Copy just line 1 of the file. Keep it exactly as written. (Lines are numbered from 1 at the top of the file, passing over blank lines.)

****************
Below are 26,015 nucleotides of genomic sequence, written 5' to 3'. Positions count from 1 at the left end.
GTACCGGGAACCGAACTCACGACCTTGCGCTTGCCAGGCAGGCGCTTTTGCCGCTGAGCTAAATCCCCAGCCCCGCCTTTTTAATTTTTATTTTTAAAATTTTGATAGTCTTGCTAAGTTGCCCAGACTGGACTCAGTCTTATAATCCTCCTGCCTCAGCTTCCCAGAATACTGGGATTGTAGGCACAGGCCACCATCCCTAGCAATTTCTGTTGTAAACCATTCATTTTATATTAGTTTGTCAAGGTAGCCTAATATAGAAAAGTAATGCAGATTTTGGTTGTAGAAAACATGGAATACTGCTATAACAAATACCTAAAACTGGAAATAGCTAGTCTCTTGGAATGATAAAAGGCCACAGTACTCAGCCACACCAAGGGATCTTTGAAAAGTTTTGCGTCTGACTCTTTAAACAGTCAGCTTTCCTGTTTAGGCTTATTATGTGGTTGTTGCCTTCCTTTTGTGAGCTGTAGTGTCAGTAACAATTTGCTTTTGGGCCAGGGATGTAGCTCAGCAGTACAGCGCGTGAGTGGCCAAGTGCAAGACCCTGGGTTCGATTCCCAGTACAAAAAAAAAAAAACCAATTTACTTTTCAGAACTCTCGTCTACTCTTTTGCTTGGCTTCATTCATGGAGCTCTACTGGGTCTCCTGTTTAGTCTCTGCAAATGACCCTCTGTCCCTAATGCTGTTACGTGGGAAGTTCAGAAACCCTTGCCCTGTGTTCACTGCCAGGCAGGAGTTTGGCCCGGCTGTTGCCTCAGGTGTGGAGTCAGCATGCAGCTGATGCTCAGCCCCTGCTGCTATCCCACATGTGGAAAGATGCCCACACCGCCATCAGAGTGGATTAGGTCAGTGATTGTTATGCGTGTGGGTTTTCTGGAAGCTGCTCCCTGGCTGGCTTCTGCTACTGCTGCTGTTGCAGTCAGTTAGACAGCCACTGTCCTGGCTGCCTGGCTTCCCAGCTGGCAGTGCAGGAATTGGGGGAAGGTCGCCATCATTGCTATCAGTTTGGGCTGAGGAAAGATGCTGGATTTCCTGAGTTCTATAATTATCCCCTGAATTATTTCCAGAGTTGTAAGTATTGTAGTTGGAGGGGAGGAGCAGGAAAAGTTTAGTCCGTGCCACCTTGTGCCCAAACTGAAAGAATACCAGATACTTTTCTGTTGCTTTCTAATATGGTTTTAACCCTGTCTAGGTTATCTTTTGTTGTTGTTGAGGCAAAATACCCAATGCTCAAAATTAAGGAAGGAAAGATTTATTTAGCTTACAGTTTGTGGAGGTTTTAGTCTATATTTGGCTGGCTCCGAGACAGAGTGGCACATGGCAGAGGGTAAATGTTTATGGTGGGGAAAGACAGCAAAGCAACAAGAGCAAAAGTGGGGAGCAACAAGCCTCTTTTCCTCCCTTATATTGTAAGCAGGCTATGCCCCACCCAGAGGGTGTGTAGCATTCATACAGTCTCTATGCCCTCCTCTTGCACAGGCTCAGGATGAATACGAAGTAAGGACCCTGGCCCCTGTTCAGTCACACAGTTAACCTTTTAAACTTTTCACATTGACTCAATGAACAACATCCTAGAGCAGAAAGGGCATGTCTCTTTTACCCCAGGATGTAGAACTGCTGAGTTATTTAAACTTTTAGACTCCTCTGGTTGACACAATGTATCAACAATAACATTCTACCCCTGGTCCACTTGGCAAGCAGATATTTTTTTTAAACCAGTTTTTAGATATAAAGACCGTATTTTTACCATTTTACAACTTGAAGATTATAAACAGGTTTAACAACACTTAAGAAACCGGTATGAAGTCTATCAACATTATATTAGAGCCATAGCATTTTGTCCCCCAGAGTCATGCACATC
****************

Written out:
Below are 26,015 nucleotides of genomic sequence, written 5' to 3'. Positions count from 1 at the left end.